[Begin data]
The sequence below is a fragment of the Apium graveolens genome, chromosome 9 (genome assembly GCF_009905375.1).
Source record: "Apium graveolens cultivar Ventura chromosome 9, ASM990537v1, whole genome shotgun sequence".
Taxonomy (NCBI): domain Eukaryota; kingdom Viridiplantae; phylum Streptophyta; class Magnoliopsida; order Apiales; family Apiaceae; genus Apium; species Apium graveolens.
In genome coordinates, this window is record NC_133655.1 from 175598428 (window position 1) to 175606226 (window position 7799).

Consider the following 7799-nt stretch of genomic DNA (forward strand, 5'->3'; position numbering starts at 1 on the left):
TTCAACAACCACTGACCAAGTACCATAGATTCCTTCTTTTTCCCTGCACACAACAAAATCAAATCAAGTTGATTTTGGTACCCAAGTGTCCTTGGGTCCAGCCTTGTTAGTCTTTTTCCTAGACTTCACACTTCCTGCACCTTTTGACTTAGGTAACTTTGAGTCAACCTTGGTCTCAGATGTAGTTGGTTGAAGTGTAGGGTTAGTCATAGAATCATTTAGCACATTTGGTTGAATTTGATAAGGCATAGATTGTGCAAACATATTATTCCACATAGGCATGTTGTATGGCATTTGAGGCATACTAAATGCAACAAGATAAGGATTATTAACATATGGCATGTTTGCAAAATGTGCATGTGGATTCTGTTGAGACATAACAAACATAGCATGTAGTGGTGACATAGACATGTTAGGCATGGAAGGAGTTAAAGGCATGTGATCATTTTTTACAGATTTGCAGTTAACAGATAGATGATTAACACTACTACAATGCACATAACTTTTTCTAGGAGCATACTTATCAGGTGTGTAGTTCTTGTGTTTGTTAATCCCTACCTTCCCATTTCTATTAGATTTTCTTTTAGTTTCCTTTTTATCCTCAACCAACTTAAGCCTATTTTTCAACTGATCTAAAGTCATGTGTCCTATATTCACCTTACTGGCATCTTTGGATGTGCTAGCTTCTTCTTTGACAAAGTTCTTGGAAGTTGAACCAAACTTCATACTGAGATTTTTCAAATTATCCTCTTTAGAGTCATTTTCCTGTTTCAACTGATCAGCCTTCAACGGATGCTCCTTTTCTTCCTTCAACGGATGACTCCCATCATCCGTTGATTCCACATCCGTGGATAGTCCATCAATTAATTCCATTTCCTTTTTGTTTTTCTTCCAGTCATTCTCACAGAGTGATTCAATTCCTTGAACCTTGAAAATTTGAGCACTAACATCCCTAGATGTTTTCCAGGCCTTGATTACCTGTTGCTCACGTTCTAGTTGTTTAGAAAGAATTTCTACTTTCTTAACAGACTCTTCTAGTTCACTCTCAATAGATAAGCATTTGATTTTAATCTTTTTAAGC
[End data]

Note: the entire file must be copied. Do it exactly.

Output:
The sequence below is a fragment of the Apium graveolens genome, chromosome 9 (genome assembly GCF_009905375.1).
Source record: "Apium graveolens cultivar Ventura chromosome 9, ASM990537v1, whole genome shotgun sequence".
Taxonomy (NCBI): domain Eukaryota; kingdom Viridiplantae; phylum Streptophyta; class Magnoliopsida; order Apiales; family Apiaceae; genus Apium; species Apium graveolens.
In genome coordinates, this window is record NC_133655.1 from 175598428 (window position 1) to 175606226 (window position 7799).

Consider the following 7799-nt stretch of genomic DNA (forward strand, 5'->3'; position numbering starts at 1 on the left):
TTCAACAACCACTGACCAAGTACCATAGATTCCTTCTTTTTCCCTGCACACAACAAAATCAAATCAAGTTGATTTTGGTACCCAAGTGTCCTTGGGTCCAGCCTTGTTAGTCTTTTTCCTAGACTTCACACTTCCTGCACCTTTTGACTTAGGTAACTTTGAGTCAACCTTGGTCTCAGATGTAGTTGGTTGAAGTGTAGGGTTAGTCATAGAATCATTTAGCACATTTGGTTGAATTTGATAAGGCATAGATTGTGCAAACATATTATTCCACATAGGCATGTTGTATGGCATTTGAGGCATACTAAATGCAACAAGATAAGGATTATTAACATATGGCATGTTTGCAAAATGTGCATGTGGATTCTGTTGAGACATAACAAACATAGCATGTAGTGGTGACATAGACATGTTAGGCATGGAAGGAGTTAAAGGCATGTGATCATTTTTTACAGATTTGCAGTTAACAGATAGATGATTAACACTACTACAATGCACATAACTTTTTCTAGGAGCATACTTATCAGGTGTGTAGTTCTTGTGTTTGTTAATCCCTACCTTCCCATTTCTATTAGATTTTCTTTTAGTTTCCTTTTTATCCTCAACCAACTTAAGCCTATTTTTCAACTGATCTAAAGTCATGTGTCCTATATTCACCTTACTGGCATCTTTGGATGTGCTAGCTTCTTCTTTGACAAAGTTCTTGGAAGTTGAACCAAACTTCATACTGAGATTTTTCAAATTATCCTCTTTAGAGTCATTTTCCTGTTTCAACTGATCAGCCTTCAACGGATGCTCCTTTTCTTCCTTCAACGGATGACTCCCATCATCCGTTGATTCCACATCCGTGGATAGTCCATCAATTAATTCCATTTCCTTTTTGTTTTTCTTCCAGTCATTCTCACAGAGTGATTCAATTCCTTGAACCTTGAAAATTTGAGCACTAACATCCCTAGATGTTTTCCAGGCCTTGATTACCTGTTGCTCACGTTCTAGTTGTTTAGAAAGAATTTCTACTTTCTTAACAGACTCTTCTAGTTCACTCTCAATAGATAAGCATTTGATTTTAATCTTTTTAAGC